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It seems like the staple diet of a digital marketing blogger is to declare something dead, or not dead, or cleverly D.E.A.D.
Only this week, our David Moth wrote a piece on email marketing’s rude health (email is not dead).
I think the reason we’re obsessed with the death of marketing technology is because, despite the pace of change in digital, there are many age-old marketing principles that remain absolute.
Relevance, timeliness, perhaps more broadly the four, five or seven Ps – these will ever remain in the marketing canon.
And, of course, no matter how sophisticated technology becomes, there will still exist businesses that don’t get the marketing mix right.
However, despite all this, I am interested in areas of marketing that might undergo automation and sophistication to the point where they require little work.
What I foresee is the perfection of certain disciplines (e.g. marketing automation) throwing light on new priorities, such as a renewed interest in conversion rate optimisation or data cleanliness.
With marketing as a department more powerful than ever, why would the amount of work decrease? Surely we’re sticking our elbows out, and our oars into every part of the org?
So, what about email segmentation? Will there be a time when it’s no longer a core skill, something to be done actively by marketers? Will technology take care of it for us?
As marketers spread themselves ever more thinly across multiple channels and platforms, time becomes an even more precious commodity.
Over half of all marketers report to having responsibilities in seven out of 10 other areas of marketing, from offline display to owned media.
However it’s the email marketers who seem to suffer the most.
Marketing is becoming increasingly multichannel and relationship focused. Email is the glue that pulls together all of these different disciplines, tactics and partners, as well as being a direct channel to the customer.
The Email Marketing Speed Imperative study, published by Econsultancy in partnership with dotMailer, looks at how the ease of use of a specific email marketing tool affects the daily practice of email and what impact this has on the bottom line.
Having recently published an article about why email isn’t dead, I thought it would be useful to roundup some case studies to help marketers inject some life into their own campaigns.
Hopefully they should provide some inspiration for marketers who are in the process of testing their own email messages.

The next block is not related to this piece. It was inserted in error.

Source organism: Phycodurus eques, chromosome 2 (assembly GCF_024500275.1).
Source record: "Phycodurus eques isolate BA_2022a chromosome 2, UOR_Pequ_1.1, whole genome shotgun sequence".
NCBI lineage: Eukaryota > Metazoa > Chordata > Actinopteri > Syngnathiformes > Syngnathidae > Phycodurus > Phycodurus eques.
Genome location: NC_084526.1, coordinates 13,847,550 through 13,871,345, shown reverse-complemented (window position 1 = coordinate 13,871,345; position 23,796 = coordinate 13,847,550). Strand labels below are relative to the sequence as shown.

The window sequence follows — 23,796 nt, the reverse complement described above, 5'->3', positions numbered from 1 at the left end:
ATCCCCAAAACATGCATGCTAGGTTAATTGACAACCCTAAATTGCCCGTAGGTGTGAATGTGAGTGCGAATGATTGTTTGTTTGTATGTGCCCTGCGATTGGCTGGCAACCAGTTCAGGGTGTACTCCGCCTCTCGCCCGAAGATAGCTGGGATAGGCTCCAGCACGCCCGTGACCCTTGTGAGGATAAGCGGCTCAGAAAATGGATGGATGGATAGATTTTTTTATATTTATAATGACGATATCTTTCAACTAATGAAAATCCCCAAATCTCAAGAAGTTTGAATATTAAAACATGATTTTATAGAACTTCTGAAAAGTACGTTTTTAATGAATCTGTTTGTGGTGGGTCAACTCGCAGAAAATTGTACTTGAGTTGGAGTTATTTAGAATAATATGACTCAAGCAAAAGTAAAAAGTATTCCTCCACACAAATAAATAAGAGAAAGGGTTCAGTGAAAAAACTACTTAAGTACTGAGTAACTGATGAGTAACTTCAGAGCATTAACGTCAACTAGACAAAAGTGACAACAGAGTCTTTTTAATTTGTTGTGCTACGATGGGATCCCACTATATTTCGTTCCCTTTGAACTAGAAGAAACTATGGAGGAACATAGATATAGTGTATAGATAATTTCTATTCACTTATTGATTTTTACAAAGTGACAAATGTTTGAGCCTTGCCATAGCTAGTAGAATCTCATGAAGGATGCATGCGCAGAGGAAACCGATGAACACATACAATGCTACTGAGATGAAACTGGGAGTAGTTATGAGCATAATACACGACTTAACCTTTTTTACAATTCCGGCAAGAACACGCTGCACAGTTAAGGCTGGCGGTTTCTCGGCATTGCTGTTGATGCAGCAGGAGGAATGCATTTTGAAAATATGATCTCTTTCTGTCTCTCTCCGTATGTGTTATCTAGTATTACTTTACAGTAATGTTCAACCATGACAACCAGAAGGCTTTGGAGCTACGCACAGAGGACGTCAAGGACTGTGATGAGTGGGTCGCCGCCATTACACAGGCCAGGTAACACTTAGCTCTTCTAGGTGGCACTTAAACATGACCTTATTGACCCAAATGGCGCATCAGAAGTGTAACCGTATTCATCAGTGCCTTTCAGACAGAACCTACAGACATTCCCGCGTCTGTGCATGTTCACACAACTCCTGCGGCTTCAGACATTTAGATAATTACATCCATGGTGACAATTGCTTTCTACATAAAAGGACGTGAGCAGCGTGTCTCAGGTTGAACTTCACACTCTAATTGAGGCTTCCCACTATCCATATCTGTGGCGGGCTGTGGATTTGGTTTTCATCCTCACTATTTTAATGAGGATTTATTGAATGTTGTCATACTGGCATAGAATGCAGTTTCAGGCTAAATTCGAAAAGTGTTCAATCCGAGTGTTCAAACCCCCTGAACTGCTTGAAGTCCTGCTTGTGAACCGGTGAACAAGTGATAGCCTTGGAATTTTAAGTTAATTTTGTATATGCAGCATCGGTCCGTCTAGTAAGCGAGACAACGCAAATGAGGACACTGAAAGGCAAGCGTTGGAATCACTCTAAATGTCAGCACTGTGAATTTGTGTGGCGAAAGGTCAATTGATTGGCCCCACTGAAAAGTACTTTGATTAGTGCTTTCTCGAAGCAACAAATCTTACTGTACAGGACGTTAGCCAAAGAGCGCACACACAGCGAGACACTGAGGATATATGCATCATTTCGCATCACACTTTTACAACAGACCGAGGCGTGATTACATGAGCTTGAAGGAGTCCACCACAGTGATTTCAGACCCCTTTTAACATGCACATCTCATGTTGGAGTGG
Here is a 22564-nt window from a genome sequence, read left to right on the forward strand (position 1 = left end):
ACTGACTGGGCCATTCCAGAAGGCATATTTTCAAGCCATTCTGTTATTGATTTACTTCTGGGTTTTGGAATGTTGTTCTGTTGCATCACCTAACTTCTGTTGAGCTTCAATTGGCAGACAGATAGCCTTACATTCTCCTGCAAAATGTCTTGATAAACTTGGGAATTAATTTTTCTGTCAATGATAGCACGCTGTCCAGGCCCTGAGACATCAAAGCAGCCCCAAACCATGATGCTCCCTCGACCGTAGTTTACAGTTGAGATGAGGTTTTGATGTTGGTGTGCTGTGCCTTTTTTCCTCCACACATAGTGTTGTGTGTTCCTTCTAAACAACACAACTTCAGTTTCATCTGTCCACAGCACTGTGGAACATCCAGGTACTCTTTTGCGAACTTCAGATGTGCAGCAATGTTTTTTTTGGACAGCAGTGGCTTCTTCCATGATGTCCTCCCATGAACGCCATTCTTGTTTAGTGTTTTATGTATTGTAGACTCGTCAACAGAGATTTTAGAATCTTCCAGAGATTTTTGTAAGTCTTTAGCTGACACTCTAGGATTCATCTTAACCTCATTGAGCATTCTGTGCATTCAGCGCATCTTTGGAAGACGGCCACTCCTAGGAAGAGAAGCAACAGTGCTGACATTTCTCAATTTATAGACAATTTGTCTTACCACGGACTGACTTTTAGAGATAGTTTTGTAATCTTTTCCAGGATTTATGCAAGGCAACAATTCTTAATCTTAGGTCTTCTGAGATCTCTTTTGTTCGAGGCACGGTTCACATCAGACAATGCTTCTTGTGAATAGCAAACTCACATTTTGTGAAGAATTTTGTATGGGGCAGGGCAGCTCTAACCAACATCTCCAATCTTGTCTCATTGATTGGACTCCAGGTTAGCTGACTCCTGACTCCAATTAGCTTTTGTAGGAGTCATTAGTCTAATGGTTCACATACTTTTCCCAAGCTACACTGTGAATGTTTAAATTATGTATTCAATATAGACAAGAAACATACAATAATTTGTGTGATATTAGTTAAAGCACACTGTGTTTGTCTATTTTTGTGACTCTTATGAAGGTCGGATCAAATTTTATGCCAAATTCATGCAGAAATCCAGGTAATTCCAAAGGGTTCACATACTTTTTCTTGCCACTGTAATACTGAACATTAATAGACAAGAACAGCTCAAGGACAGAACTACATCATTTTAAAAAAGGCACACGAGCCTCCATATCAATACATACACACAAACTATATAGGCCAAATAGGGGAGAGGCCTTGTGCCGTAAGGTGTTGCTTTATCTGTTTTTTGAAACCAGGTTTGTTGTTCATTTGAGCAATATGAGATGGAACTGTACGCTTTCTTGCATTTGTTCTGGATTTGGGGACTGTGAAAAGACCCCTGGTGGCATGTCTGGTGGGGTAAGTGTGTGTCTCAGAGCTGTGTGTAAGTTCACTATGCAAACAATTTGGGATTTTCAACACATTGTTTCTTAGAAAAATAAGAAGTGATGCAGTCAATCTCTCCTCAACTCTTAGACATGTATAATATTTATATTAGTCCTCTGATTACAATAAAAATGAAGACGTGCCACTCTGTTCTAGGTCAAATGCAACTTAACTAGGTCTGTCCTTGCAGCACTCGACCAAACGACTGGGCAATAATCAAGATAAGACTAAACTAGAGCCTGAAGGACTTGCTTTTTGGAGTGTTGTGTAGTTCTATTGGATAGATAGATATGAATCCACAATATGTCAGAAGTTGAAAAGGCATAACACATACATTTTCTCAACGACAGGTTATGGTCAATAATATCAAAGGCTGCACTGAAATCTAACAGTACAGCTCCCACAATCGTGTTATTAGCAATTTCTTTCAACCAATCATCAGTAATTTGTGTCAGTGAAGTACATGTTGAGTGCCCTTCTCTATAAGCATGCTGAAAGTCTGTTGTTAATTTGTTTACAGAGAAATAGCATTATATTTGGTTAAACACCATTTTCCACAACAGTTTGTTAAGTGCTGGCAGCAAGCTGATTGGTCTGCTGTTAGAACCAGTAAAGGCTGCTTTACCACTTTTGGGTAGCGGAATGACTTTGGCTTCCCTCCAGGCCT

Email and SEO must feel quite victimised within the marketing world, as people are always proclaiming them to be deceased.
While it’s true that consumer apathy, spam filters, increasing competition and changes to the Gmail inbox are making things more difficult for brands, it is clearly nonsense to suggest that email marketing is on the way out.
So to fight back against the haters, here are five reasons why email is clearly alive and well.
Here is a selection of some of the finest digital marketing stats we’ve seen this week.
It includes the online travel sector, digital in Southeast Asia, email marketing, Pinterest, real-time video, and conversion rates from across the UK.
And for more of the same, download Econsultancy’s Internet Marketing Statistics Compendium...
‘Win-back’ email campaigns can be effective in encouraging engagement from lapsed customers, according to a new report.
Win-back emails are those that try to rekindle relationships with recipients that haven’t opened a brand’s marketing messages for a sustained period of time.
Personally I can’t recall ever having received an email from a brand that was specifically trying to ‘reactivate’ me, and the Return Path report does concede that win-back campaigns aren’t all that common.
In fact Return Path could only identify 33 retailers that implemented win-back campaigns between 1 April 2013 and 31 January 2014.
However there are certainly benefits to running this type of email campaigns, not least that it helps to maintain a clean email list.
It's that time again when we round up the most interesting digital marketing and ecommerce stats weve seen in the past seven days or so.